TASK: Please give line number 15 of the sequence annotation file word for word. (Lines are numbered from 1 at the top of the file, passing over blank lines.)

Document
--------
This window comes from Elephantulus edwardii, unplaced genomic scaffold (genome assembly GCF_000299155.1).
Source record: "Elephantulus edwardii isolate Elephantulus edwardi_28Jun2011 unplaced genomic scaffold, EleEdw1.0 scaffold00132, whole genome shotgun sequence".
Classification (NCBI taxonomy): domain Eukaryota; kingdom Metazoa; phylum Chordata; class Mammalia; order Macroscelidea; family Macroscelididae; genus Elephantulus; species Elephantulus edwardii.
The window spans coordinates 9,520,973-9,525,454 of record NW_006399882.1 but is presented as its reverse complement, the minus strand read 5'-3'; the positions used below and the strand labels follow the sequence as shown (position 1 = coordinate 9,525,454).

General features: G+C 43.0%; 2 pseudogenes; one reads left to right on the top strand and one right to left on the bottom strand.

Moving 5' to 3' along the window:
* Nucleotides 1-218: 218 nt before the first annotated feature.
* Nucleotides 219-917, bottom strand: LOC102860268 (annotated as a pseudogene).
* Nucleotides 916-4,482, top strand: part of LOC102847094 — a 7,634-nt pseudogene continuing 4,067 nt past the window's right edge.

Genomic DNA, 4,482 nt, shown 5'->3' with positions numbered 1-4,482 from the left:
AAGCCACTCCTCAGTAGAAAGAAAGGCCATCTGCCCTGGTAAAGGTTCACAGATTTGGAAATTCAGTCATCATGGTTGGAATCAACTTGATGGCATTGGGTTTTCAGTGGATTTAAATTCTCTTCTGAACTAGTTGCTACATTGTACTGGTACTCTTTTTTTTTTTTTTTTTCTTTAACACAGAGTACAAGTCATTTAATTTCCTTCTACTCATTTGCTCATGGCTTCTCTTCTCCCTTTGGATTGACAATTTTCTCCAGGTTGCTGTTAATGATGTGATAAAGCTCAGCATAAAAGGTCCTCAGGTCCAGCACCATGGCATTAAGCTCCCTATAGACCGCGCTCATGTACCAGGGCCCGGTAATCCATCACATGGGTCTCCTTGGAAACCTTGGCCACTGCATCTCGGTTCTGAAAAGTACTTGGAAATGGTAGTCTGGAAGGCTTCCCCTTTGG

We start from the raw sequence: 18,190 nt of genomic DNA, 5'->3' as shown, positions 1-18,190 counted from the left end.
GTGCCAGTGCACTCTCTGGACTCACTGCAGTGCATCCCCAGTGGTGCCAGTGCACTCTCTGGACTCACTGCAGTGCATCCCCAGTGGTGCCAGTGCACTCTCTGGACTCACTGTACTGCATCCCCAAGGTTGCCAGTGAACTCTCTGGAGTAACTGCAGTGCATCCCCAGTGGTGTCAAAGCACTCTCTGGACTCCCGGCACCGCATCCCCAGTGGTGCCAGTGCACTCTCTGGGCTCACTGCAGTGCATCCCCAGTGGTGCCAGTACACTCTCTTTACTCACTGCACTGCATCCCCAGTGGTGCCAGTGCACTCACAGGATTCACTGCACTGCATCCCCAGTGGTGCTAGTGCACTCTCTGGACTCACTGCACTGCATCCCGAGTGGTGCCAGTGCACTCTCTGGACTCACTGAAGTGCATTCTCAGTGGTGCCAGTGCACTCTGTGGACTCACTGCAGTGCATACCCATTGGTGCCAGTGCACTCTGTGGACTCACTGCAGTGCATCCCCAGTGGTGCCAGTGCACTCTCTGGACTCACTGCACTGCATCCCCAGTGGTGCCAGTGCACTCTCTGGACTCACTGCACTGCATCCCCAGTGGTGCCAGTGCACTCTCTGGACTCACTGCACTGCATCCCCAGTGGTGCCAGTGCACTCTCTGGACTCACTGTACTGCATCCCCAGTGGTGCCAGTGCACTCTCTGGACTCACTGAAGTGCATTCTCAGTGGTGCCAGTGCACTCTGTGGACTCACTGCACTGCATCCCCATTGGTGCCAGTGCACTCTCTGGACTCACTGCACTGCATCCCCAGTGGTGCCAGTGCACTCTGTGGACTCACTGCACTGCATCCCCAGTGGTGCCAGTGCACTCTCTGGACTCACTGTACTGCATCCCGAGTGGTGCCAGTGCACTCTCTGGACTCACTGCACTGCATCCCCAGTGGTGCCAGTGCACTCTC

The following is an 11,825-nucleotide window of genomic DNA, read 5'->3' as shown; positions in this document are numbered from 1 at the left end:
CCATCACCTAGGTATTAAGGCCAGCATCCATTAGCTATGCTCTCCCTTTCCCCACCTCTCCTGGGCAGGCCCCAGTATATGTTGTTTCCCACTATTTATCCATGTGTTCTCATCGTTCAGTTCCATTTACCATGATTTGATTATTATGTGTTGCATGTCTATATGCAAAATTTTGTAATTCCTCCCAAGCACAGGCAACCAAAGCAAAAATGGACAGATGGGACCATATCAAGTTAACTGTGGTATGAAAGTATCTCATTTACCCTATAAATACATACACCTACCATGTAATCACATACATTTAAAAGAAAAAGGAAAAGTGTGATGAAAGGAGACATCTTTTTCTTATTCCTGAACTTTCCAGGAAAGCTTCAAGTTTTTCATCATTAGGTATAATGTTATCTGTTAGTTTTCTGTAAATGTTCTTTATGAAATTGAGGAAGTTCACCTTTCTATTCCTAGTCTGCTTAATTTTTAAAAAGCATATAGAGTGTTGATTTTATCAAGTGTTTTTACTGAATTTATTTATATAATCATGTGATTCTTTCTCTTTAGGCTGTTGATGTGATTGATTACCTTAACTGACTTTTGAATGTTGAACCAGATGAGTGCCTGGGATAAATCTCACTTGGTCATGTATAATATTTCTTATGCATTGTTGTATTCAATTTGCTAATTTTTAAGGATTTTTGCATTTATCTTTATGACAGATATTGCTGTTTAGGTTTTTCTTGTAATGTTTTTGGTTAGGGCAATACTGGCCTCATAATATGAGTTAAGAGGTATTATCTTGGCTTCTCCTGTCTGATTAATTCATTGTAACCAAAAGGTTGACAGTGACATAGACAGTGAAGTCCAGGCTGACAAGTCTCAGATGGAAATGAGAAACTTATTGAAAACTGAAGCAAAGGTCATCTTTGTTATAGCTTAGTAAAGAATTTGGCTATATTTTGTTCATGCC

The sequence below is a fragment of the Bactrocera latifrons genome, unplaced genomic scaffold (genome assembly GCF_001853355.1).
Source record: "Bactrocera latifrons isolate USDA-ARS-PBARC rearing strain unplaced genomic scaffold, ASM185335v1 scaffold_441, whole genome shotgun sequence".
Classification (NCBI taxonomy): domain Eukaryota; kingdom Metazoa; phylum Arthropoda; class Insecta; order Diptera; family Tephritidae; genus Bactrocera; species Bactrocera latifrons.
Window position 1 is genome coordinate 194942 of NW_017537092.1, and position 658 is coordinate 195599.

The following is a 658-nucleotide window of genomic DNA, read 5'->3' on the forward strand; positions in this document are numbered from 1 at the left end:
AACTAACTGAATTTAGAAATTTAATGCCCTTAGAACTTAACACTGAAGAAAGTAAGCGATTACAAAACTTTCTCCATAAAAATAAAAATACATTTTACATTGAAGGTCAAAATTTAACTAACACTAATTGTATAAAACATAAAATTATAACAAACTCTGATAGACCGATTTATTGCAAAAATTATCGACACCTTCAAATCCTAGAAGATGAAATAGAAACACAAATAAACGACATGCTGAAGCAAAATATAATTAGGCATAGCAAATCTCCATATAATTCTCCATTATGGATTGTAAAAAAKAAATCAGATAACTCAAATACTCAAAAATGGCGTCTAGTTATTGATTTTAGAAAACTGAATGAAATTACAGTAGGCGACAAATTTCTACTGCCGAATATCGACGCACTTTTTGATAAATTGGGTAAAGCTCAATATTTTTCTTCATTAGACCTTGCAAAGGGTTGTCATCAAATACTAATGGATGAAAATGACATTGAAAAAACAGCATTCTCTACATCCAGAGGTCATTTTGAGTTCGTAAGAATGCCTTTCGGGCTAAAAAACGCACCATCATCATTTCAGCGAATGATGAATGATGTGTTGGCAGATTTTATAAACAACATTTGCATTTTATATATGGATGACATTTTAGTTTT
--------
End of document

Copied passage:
CCATCACCTAGGTATTAAGGCCAGCATCCATTAGCTATGCTCTCCCTTTCCCCACCTCTCCTGGGCAGGCCCCAGTATATGTTGTTTCCCACTATTTATCCATGTGTTCTCATCGTTCAGTTCCATTTACCATGATTTGATTATTATGTGTTGCATGTCTATATGCAAAATTTTGTAATTCCTCCCAAGCACAGGCAACCAAAGCAAAAATGGACAGATGGGACCATATCAAGTTAACTGTGGTATGAAAGTATCTCATTTACCCTATAAATACATACACCTACCATGTAATCACATACATTTAAAAGAAAAAGGAAAAGTGTGATGAAAGGAGACATCTTTTTCTTATTCCTGAACTTTCCAGGAAAGCTTCAAGTTTTTCATCATTAGGTATAATGTTATCTGTTAGTTTTCTGTAAATGTTCTTTATGAAATTGAGGAAGTTCACCTTTCTATTCCTAGTCTGCTTAATTTTTAAAAAGCATATAGAGTGTTGATTTTATCAAGTGTTTTTACTGAATTTATTTATATAATCATGTGATTCTTTCTCTTTAGGCTGTTGATGTGATTGATTACCTTAACTGACTTTTGAATGTTGAACCAGATGAGTGCCTGGGATAAATCTCACTTGGTCATGTATAATATTTCTTATGCATTGTTGTATTCAATTTGCTAATTTTTAAGGATTTTTGCATTTATCTTTATGACAGATATTGCTGTTTAGGTTTTTCTTGTAATGTTTTTGGTTAGGGCAATACTGGCCTCATAATATGAGTTAAGAGGTATTATCTTGGCTTCTCCTGTCTGATTAATTCATTGTAACCAAAAGGTTGACAGTGACATAGACAGTGAAGTCCAGGCTGACAAGTCTCAGATGGAAATGAGAAACTTATTGAAAACTGAAGCAAAGGTCATCTTTGTTATAGCTTAGTAAAGAATTTGGCTATATTTTGTTCATGCC